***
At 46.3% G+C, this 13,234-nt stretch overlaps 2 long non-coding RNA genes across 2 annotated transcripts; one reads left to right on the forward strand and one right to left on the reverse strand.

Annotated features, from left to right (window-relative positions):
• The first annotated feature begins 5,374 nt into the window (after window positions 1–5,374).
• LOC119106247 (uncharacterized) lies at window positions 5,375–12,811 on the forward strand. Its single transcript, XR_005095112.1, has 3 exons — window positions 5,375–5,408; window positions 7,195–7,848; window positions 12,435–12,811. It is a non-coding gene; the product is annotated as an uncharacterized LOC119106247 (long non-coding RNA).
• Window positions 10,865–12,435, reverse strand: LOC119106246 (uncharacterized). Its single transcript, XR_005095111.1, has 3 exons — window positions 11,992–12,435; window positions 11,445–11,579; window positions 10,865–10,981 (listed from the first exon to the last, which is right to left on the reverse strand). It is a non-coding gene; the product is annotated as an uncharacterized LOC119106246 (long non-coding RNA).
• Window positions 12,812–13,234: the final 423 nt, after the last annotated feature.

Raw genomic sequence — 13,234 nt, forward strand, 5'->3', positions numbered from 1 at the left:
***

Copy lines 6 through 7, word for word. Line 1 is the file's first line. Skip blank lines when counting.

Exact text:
• Window positions 12,812–13,234: the final 423 nt, after the last annotated feature.

Raw genomic sequence — 13,234 nt, forward strand, 5'->3', positions numbered from 1 at the left: